One of my favorite questions is, “How can I generate workloads to run against SQL Server for testing?”
Step 1: get the StackOverflow.com database. This database has a relatively simple schema, just a few tables, real-world data distributions, and enough rows that you can generate seriously slow queries. You can use any size, small medium or large, and they’ll all work.
Step 2: get the top user queries. Over at Data.StackExchange.com, users write their own queries to learn things about Stack’s data. I’ve taken a dozen highly-voted queries and turned them into stored procedures, all of which take a single integer parameter. This way I can call ’em with a single random number and get constantly varying queries.
Step 3: call them randomly with SQLQueryStress. The last stored proc in the above script is usp_RandomQ, which uses a random number generator to pick one of the stored procs and run it. I use a recompile hint on usp_RandomQ because I don’t want his metrics sticking around in the plan cache – the real workload is the various stored procs that he calls. Just set up SQLQueryStress to repeatedly call usp_RandomQ from, say, a dozen threads, and presto, your SQL Server will fall over.
I use these 3 in combination all the time in my sessions. Enjoy!
Any suggestions for those of us running sql server on a laptop, in a VM? Maybe a 10 or 20GB db?
Larry – sure, I’d recommend using your development server at work instead.
That isn’t applicable, but thanks.
Have you ever thought about making some of your Dell Day tests available for everyone to run. Folks who were interested in participating could submit results for their particular server Then everyone could compare the results of different system configurations… This could be very interesting. If there was enough participation we might get to see some patterns in the results showing how some tests are more likely to be cpu bound or memory bound or io bound etc. Or course folks could just get an idea of how these test scale on various setups. I think that would be awesome … Except for the hassle of collecting results…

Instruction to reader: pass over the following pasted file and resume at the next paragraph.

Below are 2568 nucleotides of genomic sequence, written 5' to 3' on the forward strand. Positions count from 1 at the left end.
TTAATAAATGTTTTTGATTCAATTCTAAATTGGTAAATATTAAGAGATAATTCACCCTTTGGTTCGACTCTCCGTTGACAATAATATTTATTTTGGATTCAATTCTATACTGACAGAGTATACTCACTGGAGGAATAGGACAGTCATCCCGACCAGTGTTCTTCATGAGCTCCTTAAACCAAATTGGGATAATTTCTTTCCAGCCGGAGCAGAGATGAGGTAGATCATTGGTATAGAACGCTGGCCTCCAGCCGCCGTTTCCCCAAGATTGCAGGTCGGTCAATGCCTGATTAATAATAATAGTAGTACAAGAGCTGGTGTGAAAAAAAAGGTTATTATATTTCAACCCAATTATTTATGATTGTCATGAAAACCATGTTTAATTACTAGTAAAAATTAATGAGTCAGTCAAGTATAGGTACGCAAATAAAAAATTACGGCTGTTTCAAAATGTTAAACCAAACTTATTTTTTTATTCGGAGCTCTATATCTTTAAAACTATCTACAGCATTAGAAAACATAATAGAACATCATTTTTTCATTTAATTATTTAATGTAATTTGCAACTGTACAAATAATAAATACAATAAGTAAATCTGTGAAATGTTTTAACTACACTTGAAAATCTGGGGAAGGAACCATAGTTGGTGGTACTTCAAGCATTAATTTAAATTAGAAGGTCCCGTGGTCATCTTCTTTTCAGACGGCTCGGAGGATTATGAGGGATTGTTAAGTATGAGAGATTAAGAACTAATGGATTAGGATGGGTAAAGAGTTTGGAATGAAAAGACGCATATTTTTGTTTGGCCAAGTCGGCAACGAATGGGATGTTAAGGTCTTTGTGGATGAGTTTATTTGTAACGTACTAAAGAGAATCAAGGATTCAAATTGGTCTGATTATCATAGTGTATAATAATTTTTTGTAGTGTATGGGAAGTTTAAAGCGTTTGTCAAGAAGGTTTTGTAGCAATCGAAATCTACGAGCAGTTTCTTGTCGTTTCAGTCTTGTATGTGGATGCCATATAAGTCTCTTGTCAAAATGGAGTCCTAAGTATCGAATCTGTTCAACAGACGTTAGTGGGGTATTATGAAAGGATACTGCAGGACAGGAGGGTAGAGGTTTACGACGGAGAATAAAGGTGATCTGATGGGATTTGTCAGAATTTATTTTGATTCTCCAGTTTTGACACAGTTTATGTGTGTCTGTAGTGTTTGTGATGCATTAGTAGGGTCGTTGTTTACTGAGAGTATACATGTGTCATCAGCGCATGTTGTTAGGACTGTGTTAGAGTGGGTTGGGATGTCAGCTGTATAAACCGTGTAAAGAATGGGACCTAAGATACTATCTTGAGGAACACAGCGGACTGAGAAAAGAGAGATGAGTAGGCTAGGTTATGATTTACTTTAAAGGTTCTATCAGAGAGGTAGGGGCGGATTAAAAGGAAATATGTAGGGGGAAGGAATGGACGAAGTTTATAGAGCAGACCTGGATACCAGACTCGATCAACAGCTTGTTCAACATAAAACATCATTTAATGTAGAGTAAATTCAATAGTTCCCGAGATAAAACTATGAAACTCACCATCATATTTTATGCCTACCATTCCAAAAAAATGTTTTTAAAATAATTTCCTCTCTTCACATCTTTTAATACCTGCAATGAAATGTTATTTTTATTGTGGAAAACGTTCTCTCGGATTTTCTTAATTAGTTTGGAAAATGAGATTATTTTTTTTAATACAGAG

Anyway, folks could submit OS Version, SQL Server Version, Server, Number of and Make/Model of Cpu(s), Number of cores allocated to SQL Server, Amount of Ram allocated to SQL Server (I am not sure how far down the rabbit whole of “details to collect” to go… do we ask for type and speed or Ram, and the mode (Optimizer, Mirror, etc)…. Ugh! Then some basic Storage configuration details,
It might look like this:
Windows Server 2012 R2 – SQL Server 2012 SP3 Cumulative Update #4
Dell R720 -Two Intel E5-2670 v1, 16 cores Allocated, 128GB Ram Allocated,
MDF – Four 1 TB 7200 Rpm SAS2 6Gb/s Drives in Raid 10 configuration
LDF – Two 480 GB Intel S3500 SSDs SATA 6Gb/s in Raid 1 configuration
tempdb – Two 240 GB Intel S3500 SSDs SATA 6Gb/s in Raid 1 configuration
Then magically when all this data is in a database could graph it, chart it and have all kinds of fun…!
Kris – yeah, it’s just a matter of how much labor we can put in for free. We totally love sharing our work with the public, but even just broadcasting all this (coming up with the sessions, instrumenting our tests, doing the webcasts) takes days of our time. Right now we kinda draw the line here – hopefully that provides you some value in free training anyway!
I recently wrote a tool called ChaosLoad (https://github.com/gavdraper/ChaosLoad) this does something similar but allows you define the scripts you want to to run in JSON allowing for more configuration on how frequently each should run.